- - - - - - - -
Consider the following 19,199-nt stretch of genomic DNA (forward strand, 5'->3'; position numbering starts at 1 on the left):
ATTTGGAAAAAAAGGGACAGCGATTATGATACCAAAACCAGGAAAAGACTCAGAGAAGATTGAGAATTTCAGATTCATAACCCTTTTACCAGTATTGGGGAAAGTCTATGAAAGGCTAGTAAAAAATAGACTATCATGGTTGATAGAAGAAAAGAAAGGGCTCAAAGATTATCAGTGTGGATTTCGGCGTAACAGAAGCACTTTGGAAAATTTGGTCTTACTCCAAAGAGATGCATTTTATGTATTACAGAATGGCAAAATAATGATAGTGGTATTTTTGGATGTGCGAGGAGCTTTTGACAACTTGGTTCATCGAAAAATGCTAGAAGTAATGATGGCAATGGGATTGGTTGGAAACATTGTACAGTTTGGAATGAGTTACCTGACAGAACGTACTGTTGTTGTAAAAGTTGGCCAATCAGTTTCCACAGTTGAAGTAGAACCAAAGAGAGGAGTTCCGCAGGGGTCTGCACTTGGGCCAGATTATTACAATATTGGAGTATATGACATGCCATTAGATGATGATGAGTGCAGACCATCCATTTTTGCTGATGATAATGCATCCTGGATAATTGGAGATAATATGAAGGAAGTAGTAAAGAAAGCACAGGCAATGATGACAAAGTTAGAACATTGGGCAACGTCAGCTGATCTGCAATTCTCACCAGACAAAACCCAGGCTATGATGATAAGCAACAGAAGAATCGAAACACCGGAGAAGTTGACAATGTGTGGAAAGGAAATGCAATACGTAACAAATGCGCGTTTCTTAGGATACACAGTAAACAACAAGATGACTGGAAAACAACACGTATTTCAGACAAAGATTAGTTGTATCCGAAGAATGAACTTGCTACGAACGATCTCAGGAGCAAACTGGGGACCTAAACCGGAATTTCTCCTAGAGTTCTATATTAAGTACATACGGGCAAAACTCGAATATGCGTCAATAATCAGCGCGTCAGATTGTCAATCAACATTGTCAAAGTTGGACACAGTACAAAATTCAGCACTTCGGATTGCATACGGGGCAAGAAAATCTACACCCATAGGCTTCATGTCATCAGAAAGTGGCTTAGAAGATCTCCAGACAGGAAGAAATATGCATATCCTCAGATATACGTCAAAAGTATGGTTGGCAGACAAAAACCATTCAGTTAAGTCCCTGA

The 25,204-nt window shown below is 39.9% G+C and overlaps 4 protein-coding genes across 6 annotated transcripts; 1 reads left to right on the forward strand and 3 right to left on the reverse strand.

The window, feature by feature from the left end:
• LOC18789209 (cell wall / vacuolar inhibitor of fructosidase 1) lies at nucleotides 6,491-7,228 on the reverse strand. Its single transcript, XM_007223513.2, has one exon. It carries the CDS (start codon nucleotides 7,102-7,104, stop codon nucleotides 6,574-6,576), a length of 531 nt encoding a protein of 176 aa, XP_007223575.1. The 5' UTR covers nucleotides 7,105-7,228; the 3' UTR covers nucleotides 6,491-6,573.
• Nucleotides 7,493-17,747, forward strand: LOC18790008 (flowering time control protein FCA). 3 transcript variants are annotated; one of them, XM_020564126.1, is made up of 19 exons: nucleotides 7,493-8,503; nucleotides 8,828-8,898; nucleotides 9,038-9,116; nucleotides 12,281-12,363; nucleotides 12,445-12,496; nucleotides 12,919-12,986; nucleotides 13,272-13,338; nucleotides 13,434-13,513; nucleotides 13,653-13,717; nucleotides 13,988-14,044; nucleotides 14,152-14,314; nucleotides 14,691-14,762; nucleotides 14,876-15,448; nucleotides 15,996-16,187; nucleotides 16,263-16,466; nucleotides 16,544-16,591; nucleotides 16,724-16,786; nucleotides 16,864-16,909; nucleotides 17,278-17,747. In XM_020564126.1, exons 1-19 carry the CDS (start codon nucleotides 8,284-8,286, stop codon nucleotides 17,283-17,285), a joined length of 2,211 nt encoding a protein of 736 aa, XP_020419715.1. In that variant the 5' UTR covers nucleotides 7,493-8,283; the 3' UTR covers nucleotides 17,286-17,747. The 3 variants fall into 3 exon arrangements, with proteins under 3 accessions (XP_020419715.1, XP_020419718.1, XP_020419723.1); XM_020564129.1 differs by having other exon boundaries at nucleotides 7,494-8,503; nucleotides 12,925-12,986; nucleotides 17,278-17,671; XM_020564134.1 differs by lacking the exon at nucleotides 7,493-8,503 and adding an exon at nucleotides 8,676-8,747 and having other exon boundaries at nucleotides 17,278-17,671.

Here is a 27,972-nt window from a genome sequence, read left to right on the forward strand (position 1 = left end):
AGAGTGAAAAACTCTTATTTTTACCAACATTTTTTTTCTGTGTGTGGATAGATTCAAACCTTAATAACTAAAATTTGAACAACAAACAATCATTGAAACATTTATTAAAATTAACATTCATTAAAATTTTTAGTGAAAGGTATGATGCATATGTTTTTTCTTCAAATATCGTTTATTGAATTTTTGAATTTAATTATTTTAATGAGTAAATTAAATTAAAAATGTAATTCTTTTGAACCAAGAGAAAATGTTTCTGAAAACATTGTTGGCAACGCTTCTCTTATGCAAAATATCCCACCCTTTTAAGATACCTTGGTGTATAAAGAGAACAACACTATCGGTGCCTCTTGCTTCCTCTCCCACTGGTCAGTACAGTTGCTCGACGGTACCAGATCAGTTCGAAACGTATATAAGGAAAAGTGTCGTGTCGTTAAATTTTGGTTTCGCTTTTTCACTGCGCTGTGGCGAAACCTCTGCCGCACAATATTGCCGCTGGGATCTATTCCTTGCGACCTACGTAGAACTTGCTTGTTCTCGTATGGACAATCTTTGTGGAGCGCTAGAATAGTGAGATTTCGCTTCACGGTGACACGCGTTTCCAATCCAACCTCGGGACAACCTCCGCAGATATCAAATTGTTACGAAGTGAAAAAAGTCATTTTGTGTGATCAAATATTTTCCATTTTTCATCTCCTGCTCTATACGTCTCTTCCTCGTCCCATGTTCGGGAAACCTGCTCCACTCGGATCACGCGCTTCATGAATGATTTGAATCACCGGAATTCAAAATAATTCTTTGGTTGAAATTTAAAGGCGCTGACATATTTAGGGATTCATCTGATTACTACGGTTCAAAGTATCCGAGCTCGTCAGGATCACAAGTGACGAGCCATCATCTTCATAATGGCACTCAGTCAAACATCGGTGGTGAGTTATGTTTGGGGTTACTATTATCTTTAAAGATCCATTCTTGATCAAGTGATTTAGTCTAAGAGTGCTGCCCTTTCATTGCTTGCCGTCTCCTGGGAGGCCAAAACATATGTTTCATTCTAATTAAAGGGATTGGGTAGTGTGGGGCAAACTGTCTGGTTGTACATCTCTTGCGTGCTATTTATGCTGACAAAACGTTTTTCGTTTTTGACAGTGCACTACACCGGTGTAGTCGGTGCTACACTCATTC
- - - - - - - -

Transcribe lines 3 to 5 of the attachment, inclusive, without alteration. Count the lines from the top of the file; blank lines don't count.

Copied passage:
The 25,204-nt window shown below is 39.9% G+C and overlaps 4 protein-coding genes across 6 annotated transcripts; 1 reads left to right on the forward strand and 3 right to left on the reverse strand.

The window, feature by feature from the left end:
• LOC18789209 (cell wall / vacuolar inhibitor of fructosidase 1) lies at nucleotides 6,491-7,228 on the reverse strand. Its single transcript, XM_007223513.2, has one exon. It carries the CDS (start codon nucleotides 7,102-7,104, stop codon nucleotides 6,574-6,576), a length of 531 nt encoding a protein of 176 aa, XP_007223575.1. The 5' UTR covers nucleotides 7,105-7,228; the 3' UTR covers nucleotides 6,491-6,573.